Growing up I loved Kool-Aid. I would drink that sugar water like there was no tomorrow. I would plead with my mother to get me the juice pouches and send me off with it with my packed school lunches. Whenever the iconic “Oh yeah!” would play on a commercial or on Family Guy (back when that show was good), I would get excited. Yet, as I grew up, the drink lost its charm and man oh man, how every other drink was incredibly better! To be specific, any bitter coffee or even a nice rose tea can hit the spot any day. So, why is it that the once-popular nostalgic beverage is beloved by law students? Well, it’s simple: “success” is a punchbowl that you dip your glass in and take a sip… And then you are hooked. However, is success not how our individual selves define it? To me, the notion of “success” is a Flat White – delicious, decadent, and able to make me smile with every sip.
In the blink of an eye, three years have come and passed for the Class of 2018. As we prepare to take off into the great beyond of Gowling’s Hall, all of us law students have grown into the people we are today. We have all endured hardships, stressors, loss, negativity, and the like…But we also experienced joy, positivity, happy moments that were almost incomparable to any other experience felt. Law school has fundamentally changed our perspective and ways of thinking with our own personalities or characters undergoing a shift.
You see, my dear fellow students, many of us entered Osgoode bright-eyed and ready to tackle a new educational adventure, perhaps thinking we were the king or queen of this legal education realm. Yet, as this marvelous institution does, it humbles a great number of students. Most of us were the A-students of our previous degrees and perhaps we thought we were simply the best and better than all the rest, as Tina Turner would say. Coming to law school was the second coming of high school: cliques, drama, angsty moments, plenty of bad bistro food, and skipping classes to relax. I do not know about everyone’s high school experiences, but I fondly remember how I myself remained strong-willed and sassy without succumbing to peer pressure (I went to an all-girls school which had plenty of Juicy clothes and wanna-be Jersey Shore stars). Maturity levels were low back then, when teenagers try to figure out who they are, and dabble with who they want to be and what works for them. By the time we enter law school, it’s intriguing to see that many people have yet to realize who they are and what they want. I’m not saying this is a bad thing yet, it leaves eager-beaver keener students vulnerable to peer pressure. Peer pressure to sip on Kool-Aid then have instant regret years later.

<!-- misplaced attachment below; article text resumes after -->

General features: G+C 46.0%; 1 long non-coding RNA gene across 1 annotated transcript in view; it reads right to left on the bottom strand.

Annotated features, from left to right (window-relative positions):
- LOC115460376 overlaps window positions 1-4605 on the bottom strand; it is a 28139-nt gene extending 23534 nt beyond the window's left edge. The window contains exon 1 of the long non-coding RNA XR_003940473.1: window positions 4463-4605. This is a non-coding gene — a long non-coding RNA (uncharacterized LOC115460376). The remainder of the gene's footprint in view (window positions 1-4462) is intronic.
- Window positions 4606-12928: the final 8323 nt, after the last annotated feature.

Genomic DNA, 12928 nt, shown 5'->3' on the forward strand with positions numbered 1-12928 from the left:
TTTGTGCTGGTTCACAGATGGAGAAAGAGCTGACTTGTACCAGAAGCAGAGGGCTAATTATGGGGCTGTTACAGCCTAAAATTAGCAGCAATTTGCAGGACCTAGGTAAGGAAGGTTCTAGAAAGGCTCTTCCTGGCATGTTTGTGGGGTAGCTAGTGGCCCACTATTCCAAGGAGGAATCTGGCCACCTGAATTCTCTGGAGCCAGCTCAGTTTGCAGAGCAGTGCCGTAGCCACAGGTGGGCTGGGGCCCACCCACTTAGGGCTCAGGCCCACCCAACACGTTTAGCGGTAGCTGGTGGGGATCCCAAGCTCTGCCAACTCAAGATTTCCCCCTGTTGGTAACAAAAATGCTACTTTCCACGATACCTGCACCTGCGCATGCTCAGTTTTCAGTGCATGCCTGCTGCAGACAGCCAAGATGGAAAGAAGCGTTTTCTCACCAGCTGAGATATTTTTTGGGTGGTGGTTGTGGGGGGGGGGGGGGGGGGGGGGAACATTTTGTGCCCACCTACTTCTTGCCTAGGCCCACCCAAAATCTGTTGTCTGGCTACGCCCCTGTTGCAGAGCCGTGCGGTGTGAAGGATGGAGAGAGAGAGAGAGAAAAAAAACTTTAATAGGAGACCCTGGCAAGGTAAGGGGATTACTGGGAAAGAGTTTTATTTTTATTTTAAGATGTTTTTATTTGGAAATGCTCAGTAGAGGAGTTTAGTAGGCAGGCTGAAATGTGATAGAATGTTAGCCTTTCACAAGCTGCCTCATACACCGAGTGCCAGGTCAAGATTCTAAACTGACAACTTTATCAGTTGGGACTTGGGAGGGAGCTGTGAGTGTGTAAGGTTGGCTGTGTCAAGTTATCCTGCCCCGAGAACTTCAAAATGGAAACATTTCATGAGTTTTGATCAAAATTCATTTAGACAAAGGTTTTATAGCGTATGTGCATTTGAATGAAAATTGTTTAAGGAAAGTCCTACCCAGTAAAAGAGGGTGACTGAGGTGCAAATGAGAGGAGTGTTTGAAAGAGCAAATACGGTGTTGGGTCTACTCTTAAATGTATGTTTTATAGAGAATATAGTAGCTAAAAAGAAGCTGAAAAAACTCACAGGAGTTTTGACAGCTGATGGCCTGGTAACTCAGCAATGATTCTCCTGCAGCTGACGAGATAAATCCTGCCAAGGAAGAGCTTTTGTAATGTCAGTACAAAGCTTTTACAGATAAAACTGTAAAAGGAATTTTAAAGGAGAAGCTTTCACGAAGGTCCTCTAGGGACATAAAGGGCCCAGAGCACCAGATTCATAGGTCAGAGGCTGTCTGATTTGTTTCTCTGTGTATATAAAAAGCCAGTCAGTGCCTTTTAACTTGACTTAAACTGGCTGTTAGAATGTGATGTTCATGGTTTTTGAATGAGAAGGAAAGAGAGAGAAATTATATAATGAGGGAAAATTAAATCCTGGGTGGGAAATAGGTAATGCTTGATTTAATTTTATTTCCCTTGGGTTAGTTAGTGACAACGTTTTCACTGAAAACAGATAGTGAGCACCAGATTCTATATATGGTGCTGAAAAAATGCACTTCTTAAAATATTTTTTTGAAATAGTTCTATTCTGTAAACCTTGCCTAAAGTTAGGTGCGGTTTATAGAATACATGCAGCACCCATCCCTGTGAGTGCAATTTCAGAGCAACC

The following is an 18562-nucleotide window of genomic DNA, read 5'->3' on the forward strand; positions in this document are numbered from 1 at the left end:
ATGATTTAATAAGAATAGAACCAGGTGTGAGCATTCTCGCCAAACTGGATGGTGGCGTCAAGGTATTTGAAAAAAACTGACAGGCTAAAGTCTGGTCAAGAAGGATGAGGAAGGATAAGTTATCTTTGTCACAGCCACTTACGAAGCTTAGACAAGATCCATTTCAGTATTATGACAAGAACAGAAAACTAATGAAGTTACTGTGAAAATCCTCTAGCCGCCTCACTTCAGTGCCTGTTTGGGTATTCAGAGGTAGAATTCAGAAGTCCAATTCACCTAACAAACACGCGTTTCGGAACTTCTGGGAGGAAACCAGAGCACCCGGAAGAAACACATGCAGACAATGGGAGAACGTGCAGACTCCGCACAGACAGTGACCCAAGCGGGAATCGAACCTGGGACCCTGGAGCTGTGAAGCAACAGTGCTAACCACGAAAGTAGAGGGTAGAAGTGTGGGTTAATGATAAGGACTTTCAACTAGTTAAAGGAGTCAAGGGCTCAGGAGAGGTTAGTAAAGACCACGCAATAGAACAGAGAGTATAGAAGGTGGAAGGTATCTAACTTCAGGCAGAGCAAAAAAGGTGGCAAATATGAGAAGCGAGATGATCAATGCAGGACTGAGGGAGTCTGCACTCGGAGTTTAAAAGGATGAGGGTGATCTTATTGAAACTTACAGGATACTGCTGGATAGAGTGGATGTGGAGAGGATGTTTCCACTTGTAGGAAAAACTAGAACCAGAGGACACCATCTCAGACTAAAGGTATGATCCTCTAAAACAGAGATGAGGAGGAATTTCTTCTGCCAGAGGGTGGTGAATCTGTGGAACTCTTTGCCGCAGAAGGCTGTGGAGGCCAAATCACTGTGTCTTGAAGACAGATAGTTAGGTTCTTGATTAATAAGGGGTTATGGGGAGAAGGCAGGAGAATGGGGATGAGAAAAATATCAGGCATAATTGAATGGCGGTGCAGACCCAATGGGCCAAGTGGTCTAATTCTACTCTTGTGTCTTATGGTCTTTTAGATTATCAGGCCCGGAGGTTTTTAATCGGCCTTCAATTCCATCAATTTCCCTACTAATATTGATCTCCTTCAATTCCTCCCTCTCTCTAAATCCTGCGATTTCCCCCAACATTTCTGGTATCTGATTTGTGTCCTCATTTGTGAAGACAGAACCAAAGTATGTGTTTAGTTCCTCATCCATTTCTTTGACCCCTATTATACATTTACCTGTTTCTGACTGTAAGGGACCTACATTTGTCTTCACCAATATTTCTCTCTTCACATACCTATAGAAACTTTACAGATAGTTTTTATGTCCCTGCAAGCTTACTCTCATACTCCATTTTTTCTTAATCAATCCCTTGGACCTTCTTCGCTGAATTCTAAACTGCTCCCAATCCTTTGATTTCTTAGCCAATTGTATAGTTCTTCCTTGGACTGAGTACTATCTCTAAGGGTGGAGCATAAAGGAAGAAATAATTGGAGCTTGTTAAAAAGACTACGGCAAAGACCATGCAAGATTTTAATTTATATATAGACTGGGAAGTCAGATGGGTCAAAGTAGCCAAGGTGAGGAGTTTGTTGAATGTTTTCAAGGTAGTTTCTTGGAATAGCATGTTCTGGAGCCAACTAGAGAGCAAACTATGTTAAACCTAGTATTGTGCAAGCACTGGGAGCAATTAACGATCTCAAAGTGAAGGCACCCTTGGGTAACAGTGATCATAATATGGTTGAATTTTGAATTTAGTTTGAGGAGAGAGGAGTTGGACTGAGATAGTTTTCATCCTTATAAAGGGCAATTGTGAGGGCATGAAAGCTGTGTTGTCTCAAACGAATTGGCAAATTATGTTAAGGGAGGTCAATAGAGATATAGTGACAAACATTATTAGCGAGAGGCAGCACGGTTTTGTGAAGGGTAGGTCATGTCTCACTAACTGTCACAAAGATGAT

To quote a medical student, law students look like they have themselves put together, unlike our scientific counterparts of med students who barely survive the night studying. I had to confide in him that its all a façade – it is a mask law students wear to pretend we are okay when we really are not. There is this unspoken need to show our ‘squad’ that we are better than the proverbial ‘others.’ To be honest, I find this façade ridiculous. The notion that it’s a “fake it until you make it” game exacerbates so many of the issues that are only being talked about today regarding mental health, emotional stability, and taking care of physical needs. This game of pretend has harmed our peers that we play the game with: I know students who have had mental breakdowns, who have had to be prescribed medication for anxiety and panic, who are depressed and poorly managing it, who underwent trauma of all kinds in their personal lives, and too many other instances that are so heartbreaking not enough therapy dogs can soothe the pain. Why do we feel the need to conceal our problems rather than have an open dialogue between one another? Our school boosts diversity yet why is only the ‘Kool-Aid’ promoted? Law school has been frustrating and altered our perceptions of fairness and justice. In the eyes of a law student, the law is but the tool we use to achieve ‘Kool-Aid’ status which means: did you get on Bay Street or not?